Girl-Group Grunge-Pop Beats The Real Thing And If You Disagree You’re Sexist

Girl-Group Grunge-Pop Beats The Real Thing And If You Disagree You’re Sexist

Nina Gordon and Louise Post of Veruca Salt were pop songwriters of a very high order who were only latching onto grunge because it was the idiom of the day.
Matthew Walther
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I don’t remember hearing Veruca Salt back in the day, but I do recall reading about them in Nickelodeon Magazine, which was basically the combined Pitchfork, GQ, and Daily Mail of those of us in the under-10 set circa 1997. The piece was one of those comparison features where two things go head to head and the writer tells us which is better—in this case, Veruca Salt or The Beatles. (I think it must have been occasioned by the release of “Eight Arms to Hold You,” the former’s second LP.)

The answer even then seemed obvious: of course that weirdo band my mom liked with the songs about pepper and being 64 was probably cooler than whoever these girls were. But the comparison was apt. The anonymous hack had hit on the most salient critical point, viz., that Nina Gordon and Louise Post were pop songwriters of a very high order who were only latching onto grunge because it was the idiom of the day, the same way that Shakespeare was when he wrote plays in blank verse rather than, say, epistolary novels.

If, like seven-year-old me, you haven’t listened to them, track down the recent vinyl reissue of “American Thighs” or, better yet, get a cassette of it, which should set you back about four bucks. Pop it in your Walkman, and get ready to rock. What will be clear after about 30 seconds is that Gordon and Post are using the classic KISS/Jesus and Mary Chain noise-pop template.

Step one: write what is basically a Supremes song. Step two: deck it out in fuzz but keep to a minimum the guitar noodling and other show-offy crap that Berry Gordy never would have allowed. Step three: rock immortality. It really is that simple. These luminaries reached the same conclusion that the makers of Blow Pops did ages ago: bubblegum is better with a little crunch.

Stuck In Your Head for Three Weeks Straight

I guarantee you that half of these songs will be stuck in your head for three weeks straight. Thematically, the girls are all over the place. “Seether” didn’t go anywhere near the pop charts, but, thank goodness, it at least hit number eight on Billboard Modern Rock Tracks, a rare triumph for the single worst format in the history of mainstream radio: it is the catchiest, most fun and unironic girl power anthem you’ll ever hear. (The fact that those dorks from Pretoria decided to pay homage to it is so painfully wrong and sad: it’s the rock equivalent of that weird social situation where the knuckle-dragging jock suddenly decides he likes the quiet valedictorian and she finds him revolting.)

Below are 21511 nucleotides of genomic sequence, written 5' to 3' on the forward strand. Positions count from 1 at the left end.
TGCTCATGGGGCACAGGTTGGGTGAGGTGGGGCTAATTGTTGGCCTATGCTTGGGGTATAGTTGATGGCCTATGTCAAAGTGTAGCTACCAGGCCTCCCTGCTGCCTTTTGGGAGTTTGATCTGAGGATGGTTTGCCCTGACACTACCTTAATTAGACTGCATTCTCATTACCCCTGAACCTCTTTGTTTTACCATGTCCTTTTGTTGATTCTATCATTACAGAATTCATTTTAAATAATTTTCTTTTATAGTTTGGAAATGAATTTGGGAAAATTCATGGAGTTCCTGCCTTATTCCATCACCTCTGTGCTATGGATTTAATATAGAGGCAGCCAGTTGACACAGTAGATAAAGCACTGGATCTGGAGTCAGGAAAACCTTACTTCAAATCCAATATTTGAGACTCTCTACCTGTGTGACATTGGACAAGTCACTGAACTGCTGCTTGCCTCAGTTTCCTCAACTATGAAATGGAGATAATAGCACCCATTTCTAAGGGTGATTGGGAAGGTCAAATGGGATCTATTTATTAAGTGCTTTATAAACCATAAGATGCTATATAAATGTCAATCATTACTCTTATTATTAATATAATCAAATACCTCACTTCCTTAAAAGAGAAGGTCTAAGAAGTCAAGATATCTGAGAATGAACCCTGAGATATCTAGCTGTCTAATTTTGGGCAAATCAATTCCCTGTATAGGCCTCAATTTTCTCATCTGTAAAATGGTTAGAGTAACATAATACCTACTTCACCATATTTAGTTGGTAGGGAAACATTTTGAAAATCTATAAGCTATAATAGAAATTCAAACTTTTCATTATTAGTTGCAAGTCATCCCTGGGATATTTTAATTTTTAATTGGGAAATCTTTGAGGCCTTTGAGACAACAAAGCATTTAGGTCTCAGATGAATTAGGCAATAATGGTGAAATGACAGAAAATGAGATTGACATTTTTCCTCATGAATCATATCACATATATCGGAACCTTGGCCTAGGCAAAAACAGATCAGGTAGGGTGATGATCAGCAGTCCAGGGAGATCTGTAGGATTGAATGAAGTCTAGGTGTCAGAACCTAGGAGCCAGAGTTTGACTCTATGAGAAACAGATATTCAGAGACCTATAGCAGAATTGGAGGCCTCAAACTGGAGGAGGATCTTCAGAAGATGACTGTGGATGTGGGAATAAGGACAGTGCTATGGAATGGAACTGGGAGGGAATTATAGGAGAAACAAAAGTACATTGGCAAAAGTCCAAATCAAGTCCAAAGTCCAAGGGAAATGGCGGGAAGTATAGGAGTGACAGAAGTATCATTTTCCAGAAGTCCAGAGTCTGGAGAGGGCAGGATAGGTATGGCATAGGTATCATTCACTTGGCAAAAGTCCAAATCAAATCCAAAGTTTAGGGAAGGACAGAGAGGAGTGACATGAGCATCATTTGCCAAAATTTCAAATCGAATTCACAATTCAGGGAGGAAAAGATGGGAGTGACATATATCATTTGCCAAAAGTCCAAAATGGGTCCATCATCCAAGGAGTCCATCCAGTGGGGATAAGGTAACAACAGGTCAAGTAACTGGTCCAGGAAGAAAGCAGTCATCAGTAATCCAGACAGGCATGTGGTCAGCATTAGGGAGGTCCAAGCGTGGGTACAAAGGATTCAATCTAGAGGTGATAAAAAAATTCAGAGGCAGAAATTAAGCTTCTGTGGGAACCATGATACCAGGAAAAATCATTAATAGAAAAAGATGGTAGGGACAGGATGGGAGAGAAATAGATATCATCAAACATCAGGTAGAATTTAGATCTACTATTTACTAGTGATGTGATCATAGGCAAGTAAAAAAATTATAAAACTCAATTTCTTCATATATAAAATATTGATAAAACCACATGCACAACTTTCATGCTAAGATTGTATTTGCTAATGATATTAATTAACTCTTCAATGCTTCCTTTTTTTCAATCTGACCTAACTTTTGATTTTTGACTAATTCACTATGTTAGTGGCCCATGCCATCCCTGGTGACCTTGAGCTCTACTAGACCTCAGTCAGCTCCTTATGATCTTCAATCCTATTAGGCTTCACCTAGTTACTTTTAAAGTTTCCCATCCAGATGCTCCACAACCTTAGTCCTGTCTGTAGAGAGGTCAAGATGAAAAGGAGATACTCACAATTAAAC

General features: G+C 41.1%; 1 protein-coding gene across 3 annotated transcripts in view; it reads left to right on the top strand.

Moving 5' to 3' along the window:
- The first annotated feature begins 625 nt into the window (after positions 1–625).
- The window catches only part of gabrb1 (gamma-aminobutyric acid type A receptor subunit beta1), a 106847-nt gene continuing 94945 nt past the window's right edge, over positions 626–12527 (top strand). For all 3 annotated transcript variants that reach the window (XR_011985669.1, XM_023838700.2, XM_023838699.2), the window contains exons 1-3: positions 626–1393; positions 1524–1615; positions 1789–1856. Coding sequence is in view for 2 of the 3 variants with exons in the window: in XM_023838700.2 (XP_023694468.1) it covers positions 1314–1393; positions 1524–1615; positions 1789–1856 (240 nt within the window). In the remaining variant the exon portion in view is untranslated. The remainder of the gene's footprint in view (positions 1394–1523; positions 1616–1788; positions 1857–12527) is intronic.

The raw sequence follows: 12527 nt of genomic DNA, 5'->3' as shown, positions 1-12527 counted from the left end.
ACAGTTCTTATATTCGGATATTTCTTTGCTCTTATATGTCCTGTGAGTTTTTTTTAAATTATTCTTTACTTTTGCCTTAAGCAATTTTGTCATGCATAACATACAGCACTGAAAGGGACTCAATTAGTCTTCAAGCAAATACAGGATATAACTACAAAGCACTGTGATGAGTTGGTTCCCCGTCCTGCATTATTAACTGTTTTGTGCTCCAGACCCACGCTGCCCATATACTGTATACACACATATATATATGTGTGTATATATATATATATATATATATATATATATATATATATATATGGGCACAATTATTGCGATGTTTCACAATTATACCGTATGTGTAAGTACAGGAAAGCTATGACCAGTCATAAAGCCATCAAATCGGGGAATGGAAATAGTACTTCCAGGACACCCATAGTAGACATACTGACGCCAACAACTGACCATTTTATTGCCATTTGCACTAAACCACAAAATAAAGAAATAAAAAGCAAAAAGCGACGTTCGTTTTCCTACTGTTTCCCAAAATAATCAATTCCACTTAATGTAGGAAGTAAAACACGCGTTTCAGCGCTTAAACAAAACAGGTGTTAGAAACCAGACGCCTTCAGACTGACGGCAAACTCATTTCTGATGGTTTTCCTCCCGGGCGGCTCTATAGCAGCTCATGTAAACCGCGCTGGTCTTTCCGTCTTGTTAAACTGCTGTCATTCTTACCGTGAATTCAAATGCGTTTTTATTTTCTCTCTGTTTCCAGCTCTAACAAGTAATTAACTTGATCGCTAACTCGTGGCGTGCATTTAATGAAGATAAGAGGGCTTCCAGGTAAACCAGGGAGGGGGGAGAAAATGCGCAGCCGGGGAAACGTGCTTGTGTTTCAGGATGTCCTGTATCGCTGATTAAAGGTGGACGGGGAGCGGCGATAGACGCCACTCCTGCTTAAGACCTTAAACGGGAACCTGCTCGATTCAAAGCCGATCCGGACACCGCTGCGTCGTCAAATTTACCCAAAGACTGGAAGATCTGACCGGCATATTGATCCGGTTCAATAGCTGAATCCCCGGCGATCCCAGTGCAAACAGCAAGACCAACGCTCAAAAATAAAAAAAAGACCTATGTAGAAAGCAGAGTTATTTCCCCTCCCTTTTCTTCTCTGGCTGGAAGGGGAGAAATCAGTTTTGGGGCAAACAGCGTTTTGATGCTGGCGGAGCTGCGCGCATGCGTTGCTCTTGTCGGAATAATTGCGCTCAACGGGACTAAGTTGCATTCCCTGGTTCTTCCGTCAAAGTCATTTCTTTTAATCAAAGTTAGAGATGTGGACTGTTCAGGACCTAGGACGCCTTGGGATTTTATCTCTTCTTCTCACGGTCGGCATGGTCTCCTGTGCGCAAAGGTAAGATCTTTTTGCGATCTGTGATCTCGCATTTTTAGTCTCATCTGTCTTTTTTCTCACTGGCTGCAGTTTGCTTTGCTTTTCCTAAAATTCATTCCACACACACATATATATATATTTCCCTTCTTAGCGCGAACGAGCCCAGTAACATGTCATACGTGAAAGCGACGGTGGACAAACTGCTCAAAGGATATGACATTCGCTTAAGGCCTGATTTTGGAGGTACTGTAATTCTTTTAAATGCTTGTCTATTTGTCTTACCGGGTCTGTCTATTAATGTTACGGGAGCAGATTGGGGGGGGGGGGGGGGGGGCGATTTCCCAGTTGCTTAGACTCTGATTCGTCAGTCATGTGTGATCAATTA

“All Hail Me” is so full of rigteous misandrist angst and built on such dope riffs that regardless of your sex you’ll walk away from it wanting to punch the first man you see. “Forsythia” opens with a fat chorus pedal-laden riff worthy of “Come as You Are”; it also features vintage nonsensical “Wait, did they really just say that?” lyrics straight out of the Stephen Malkmus playbook:

Ohhh, Forsythia.
Spider monkey, a spider monkey is a good lie.
But I don’t know why.

If this track had appeared on side three of “Wowee Zowee” with the guitars cleaned up and half the words spoken by Bob Nostanovich, indie-rock nerds would be fighting on eBay for the rare alternate version that was issued only as a seven-inch. Not giving them props is pretty much the definition of sexism.

Robert Christgau, the only old-guard rock critic to come out of the ’90s with his reputation intact (seriously, though: Greil Marcus has never written one word about Pavement and thinks Beyoncé is the new Diana Ross, probably because she’s been on the cover of Rolling Stone so many times) got it right in his column when he asked defiantly, “Who cares whether it’s ‘real’ or not?” Tell ’em, Robbie!

Their reputation as far as I’m concerned is firmly established. The only question that remains is how they managed to avoid a lawsuit from the Roald Dahl estate. Can you imagine what would happen if a pair of lads reading PPE at the University of Sheffield had the temerity even to consider naming their neo-British folk revivalist outfit “Albus Dumbledore”? If they so much as weighed the idea in a tweet, J.K. Rowling’s lawyer would come down on them like the Blitz.